• Darcy doesn’t like her new baby brother. Gran helps her decide that deep down she does like him and was a lot like him when she was a baby.
  • Dorros, Arthur, Abuela. Dutton Children’s Books, 1991.

  • A girl and her grandma take a "flying trip" over the city and talk about when grandma first came to the country. The story has many Spanish phrases in it.
  • Flournoy, Valerie, The Patchwork Quilt. Dial Books for Young Readers, 1985.

  • Tanya leans from her grandmother how to make a patchwork quilt. The family all helps and works together to make the quilt when grandma gets sick and can’t finish it.
  • Fryson, Nance Lui, A Family in China. Lerner Publications, 1985.

  • Describes the life of a twelve-year-old from China and the ways her life are different from when her mother was a child.
  • Gaylord, Laura, I Love My Mommy Because . . . Dutton Children’s Books, 1991.

  • There is the exact same book about dads, as well. It shows human and animal families and talks about the things moms and dads provide for their children.
  • Gray, Libba, My Mamma Had a Dancing Heart. Orchard Books, 1995.

  • A story about a girl and her mom who loves to dance. They dance and do all sorts of things together. Her mother inspires her to be a ballet dancer.
  • Greenberg, Keith Elliot, A Haitian Family. Lerner Publications, 1998.

    Joosee, Barbara, Mama, Do You Love Me? Chronicle Books, 1991.

  • A story about the Eskimo culture. A child learns that her mother will love her no matter what she does or who she is.
  • Joosee, Barbara, I Love You the Purplest. Scholastic, Inc., 1996.

  • Two boys always ask their mother the question "who do you love the most?" She always finds a way to show them both how special they are to her.
  • Levinson, Riki, I Go with My Family to Grandma’s. Illustrated by Diane Gode. Silver Burdett Ginn, 1996.

    Lomas Garza, Carmen, Family Pictures. Children’s Book Press, 1990.

  • The author describes her experiences growing up in a Hispanic community in Texas. Has bilingual text.
  • Malone, Michael, A Nicaraguan Family. Lerner Publications, 1998.

    Munsch, Robert, Love You Forever. Firefly Books Ltd., 1986.

  • This tells the story of a little boy and follows him from the time he was a new baby to an adult. The story shows how parents love their children through everything!
  • Murphy, Nora, A Hmong Family. Lerner Publications, 1997.

  • Describes the experience of a Hmong family who left Laos to come to America. Includes a Hmong folk tale.
  • Numeroff, Laura, What Mommies Do Best/What Daddies Do Best. Scholastic, Inc., 1998.

  • This book is two books in one and shows the mom and dad doing the exact same thing for their child in each book (nonsexist). It shows the things parents provide for their children.
  • Parish, Peggy, Amelia Bedelia’s Family Album. Illustrated by Lynn Sweat. Houghton Mifflin, 1996.

  • Amelia Bedelia shows Mr. and Mrs. Rogers her family album and describes what each of her relatives does.
  • Penn, Audrey, The Kissing Hand. Child and Family Press, 1993.

    Showers, Paul, Me and My Family Tree. Illustrated by Don Madden. T.Y Crowell, 1978.

  • Looks at a child’s family tree and talk about how and why we are all related. (Lessons on genetics and heredity.)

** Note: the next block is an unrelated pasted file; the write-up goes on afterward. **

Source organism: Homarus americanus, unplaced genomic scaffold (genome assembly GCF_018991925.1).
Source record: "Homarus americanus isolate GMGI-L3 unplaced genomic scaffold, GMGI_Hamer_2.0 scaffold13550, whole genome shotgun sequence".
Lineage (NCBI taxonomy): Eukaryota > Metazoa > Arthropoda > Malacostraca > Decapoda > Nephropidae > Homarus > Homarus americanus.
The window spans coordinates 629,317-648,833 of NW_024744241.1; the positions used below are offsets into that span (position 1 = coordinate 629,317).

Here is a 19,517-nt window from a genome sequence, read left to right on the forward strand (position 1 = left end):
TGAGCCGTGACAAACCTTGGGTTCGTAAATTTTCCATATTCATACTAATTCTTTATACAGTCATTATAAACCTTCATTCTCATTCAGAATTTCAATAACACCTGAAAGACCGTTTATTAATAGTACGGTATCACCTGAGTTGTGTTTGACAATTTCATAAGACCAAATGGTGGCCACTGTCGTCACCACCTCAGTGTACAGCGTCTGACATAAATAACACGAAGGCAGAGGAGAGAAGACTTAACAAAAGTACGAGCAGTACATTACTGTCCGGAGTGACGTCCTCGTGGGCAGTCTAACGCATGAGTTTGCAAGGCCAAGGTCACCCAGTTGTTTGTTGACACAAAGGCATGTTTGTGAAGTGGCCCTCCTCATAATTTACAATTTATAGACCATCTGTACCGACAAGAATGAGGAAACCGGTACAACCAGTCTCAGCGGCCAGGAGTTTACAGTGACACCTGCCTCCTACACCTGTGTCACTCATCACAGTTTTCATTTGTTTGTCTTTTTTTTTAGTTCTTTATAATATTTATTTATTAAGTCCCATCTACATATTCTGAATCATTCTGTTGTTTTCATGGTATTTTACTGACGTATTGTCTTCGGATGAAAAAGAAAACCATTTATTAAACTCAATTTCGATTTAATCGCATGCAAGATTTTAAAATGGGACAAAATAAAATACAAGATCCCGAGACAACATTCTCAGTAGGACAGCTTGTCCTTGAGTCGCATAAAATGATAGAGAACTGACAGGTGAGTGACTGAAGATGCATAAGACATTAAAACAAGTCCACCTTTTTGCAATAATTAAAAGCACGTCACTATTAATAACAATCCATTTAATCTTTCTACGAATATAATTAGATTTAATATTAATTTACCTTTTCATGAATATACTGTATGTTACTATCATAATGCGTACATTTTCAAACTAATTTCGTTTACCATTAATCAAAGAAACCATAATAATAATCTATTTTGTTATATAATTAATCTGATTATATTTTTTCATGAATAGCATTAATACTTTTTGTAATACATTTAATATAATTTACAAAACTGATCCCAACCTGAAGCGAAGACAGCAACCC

• Simon, Norma, All Kinds of Families. Illustrated by Joe Lasker. A. Whitman, 1976.

    St. John, Jetty, A Family in Norway. Lerner Publications, 1988.

  • Describes the day-to-day life (home, school, work, etc.) of a ten-year-old girl named Andrea and her family in Oslo.
  • St. John, Jetty, A Family in Hungary. Lerner Publications, 1988.

  • Describes the day-to-day life (home, school, work, etc.) of two Hungarian sisters and their family living in Budapest.
  • Stone, Diane Stevenson, A Big Family Reunion with Sarah Lucy. Illustrated by Virginia Sargent. Randall Book. 1986.

  • Relatives gather for a family reunion. Sarah Lucy finds herself surrounded by a big family and belonging to all of them.
  • Tax, Meredith, Families. Illustrated by Marilyn Hafner. Little, Brown, 1981.

    Tigwell, Tony, A Family in India. Lerner Publications, 1985.

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    Anderson, William M. and Joy E. Lawrence, Integrating Music into the Elementary Classroom: 4th edition. Wadsworth Publishing Co., 1998.

    Boehm, Dr. Richard G., My World: Teacher and Student Editions. Harcourt Brace, 1997.

    Hoberman, Mary Ann, Fathers, Mothers, Sisters, and Brothers. Little, Brown, and Company Limited, 1991.

  • Collection of poems about all types of families and things they do together. Available at the YETC at Utah State University.
  • Jackson, Mike, Homes Around the World. Illustrated by Jenny Mumford. Steck-Vaughn, 1995.

    Jackson, Mike, Our Family Tree. Illustrated by Diana Bowles. Steck-Vaughn, 1995.

    Moore, Jo Ellen, Families Around the World. Illustrated by Jo Supancich. Evan-Moor Corp., 1991.

    Taylor, Sonya Abbye and Barbara C. Donahue, Homes and Families- Level A- Teacher and Student Editions. Steck-Vaughn, 1997.

    Famil State University.

    Grow and Change- Teacher’s Edition (Grade 1). Houghton Mifflin, 2000.

  • Activities and ideas for units on families; chapter on families in other cultures and countries. Available at the YETC at Utah State University.
  •  The Music Connection: Volume 1. Silver Burdett Ginn, 2000.

    Stories In Time- My World (Grade 1). Harcourt & Brace, 1997.

  • Includes resources for lessons, lesson ideas, videos, and cassettes. Available at the YETC at Utah State University.
  • http://familyeducation.com/k12/student